You will usually be asked not to eat or drink for a few hours before this test. A barium swallow test takes about 10 minutes.
This is similar to a barium swallow except that it lasts longer and is used to assess structures beyond the oesophagus (specifically the stomach and duodenum). Barium X-ray tests are done less commonly these days. The more common test to look into the oesophagus, stomach and duodenum is with a flexible telescope (endoscopy). However, there is still a place for barium tests to help assess various problems of the gut.
Why the Test is Performed
It is used to find problems in the stomach and first part of the small intestine (duodenum) such as:
- Zollinger Ellison’s syndrome
- TumoursHow the Test is Performed
You drink some barium liquid, but you then lie on a couch whilst X-ray pictures are taken over your belly area. It may take a little longer to do than barium swallow. So that the barium coats all around the lining of the stomach, the doctor doing the test (radiologist) may do one or more of the following:
- Ask you to swallow some bicarbonate powder and citric acid before swallowing the barium. These ‘fizz up’ when they mix in the stomach and make some gas. The gas expands the stomach and duodenum and also pushes the barium to coat the lining of the stomach and duodenum. This makes the X-ray pictures much clearer. It is the shape and contours of the lining of the stomach and duodenum which need to be seen most clearly on the pictures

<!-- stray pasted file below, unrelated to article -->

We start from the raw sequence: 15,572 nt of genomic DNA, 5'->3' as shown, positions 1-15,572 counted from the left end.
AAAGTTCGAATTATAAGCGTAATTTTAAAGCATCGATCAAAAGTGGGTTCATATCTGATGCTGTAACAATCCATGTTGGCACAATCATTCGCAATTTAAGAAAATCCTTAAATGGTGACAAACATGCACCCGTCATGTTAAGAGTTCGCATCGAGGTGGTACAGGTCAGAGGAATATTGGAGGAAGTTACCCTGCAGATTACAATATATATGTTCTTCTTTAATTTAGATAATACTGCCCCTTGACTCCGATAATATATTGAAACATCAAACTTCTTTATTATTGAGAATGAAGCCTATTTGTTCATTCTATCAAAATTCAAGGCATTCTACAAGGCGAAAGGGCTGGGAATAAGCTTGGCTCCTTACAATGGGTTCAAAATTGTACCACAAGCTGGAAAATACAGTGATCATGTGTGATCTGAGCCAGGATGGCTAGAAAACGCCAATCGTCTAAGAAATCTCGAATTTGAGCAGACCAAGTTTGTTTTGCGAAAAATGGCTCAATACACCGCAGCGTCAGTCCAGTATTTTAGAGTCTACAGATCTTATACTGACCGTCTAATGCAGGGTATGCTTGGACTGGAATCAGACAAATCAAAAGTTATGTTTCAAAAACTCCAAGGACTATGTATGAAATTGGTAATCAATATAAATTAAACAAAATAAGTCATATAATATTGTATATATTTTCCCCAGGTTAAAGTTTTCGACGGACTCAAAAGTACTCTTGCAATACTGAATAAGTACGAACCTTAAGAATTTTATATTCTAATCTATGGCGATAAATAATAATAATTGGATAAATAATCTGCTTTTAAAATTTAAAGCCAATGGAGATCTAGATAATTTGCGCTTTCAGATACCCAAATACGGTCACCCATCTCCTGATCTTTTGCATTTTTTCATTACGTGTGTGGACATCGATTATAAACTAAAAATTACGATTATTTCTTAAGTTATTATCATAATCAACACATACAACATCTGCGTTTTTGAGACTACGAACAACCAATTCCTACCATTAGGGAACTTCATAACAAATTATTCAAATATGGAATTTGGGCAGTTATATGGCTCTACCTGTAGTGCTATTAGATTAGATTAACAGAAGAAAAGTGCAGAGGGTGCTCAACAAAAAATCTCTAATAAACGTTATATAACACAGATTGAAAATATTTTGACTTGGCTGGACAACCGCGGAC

- Ask you to turn over on to your stomach on the couch. Various X-ray pictures may be taken whilst you are in different positions
- Give you an injection of a drug that makes the muscles in the stomach and gut relax How to Prepare For the TestYou will usually be asked not to eat anything for several hours before this test. (Food particles in the gut can make it difficult to interpret the X-rays.) However, you may be allowed sips of water up to two hours before the test. Tell your doctor if you have insulin-dependent diabetes, so that you can arrange for the best time for you to stop eating and for the test to be done. Discuss any other concerns or reservations with your doctor so that your mind will be at ease.
During the Test
The idea of drinking a chemical that is not edible could be frightening for a lot of people. However, it is perfectly safe and smells nice too. You may have to resist the urge to burp during the procedure so you don’t vomit.
After the Test
After you have had a barium X-ray test you should be able to go home as soon as the test is finished. Some people feel a little sickly for a few hours afterwards. You can eat normally straight after any barium test. The barium may make you constipated. Therefore, to help prevent constipation:
- Have lots of fluid to drink for a day or so to flush the barium out of your gut
- Eat plenty of fruit for a day or more
- See your doctor if you haven’t passed any stool after three or four daysThe barium will make your stool white or pale until it has all come out of your gut (after a day or more). If you had an injection to relax the muscles in your stomach, it may cause some blurring of your vision for an hour or more. If this happens it is best not to drive.
The barium does not get absorbed into the body. Therefore, it is rare for a barium test to cause any complications or side-effects. Pregnant women, if possible, should not have an X-ray test, as there is a small risk that X-rays may harm the unborn child. Inform your doctor if you feel you may be pregnant.